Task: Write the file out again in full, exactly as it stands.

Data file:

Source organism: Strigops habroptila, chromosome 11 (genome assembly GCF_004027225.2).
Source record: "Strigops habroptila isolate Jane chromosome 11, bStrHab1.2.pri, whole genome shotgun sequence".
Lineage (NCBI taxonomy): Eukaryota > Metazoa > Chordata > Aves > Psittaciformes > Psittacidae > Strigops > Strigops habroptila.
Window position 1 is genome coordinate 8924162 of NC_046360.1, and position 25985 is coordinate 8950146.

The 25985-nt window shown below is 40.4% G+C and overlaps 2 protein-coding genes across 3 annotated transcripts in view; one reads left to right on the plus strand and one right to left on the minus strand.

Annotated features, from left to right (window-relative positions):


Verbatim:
Source organism: Strigops habroptila, chromosome 11 (genome assembly GCF_004027225.2).
Source record: "Strigops habroptila isolate Jane chromosome 11, bStrHab1.2.pri, whole genome shotgun sequence".
Lineage (NCBI taxonomy): Eukaryota > Metazoa > Chordata > Aves > Psittaciformes > Psittacidae > Strigops > Strigops habroptila.
Window position 1 is genome coordinate 8924162 of NC_046360.1, and position 25985 is coordinate 8950146.

The 25985-nt window shown below is 40.4% G+C and overlaps 2 protein-coding genes across 3 annotated transcripts in view; one reads left to right on the plus strand and one right to left on the minus strand.

Annotated features, from left to right (window-relative positions):